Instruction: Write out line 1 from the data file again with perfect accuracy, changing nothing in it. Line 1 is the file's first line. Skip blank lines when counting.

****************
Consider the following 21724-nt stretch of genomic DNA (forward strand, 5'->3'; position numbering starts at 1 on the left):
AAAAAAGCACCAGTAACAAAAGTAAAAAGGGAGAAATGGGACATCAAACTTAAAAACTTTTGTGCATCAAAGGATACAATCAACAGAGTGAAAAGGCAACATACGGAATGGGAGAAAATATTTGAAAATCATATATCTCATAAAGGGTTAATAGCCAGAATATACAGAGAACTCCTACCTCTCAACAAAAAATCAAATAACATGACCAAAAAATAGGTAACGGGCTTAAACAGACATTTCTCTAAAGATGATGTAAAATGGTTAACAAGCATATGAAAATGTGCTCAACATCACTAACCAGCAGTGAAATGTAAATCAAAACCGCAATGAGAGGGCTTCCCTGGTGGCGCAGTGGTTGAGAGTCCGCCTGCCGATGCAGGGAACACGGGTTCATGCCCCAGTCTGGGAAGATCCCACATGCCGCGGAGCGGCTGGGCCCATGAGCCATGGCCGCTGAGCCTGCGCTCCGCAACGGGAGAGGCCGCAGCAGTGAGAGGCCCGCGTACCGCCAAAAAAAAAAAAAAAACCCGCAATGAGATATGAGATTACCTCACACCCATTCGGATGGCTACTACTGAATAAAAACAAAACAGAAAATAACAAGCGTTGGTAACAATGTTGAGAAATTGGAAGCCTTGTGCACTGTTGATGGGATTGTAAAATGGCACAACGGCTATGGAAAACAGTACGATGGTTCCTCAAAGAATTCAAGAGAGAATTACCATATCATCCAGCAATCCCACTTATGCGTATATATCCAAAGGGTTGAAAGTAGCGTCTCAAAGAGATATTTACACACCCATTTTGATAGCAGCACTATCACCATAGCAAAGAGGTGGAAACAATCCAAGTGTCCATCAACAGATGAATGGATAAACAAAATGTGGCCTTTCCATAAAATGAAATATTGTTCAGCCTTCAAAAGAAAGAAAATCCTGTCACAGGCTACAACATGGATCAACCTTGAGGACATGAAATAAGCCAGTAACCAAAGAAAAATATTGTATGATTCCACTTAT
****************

Consider the following 21724-nt stretch of genomic DNA (forward strand, 5'->3'; position numbering starts at 1 on the left):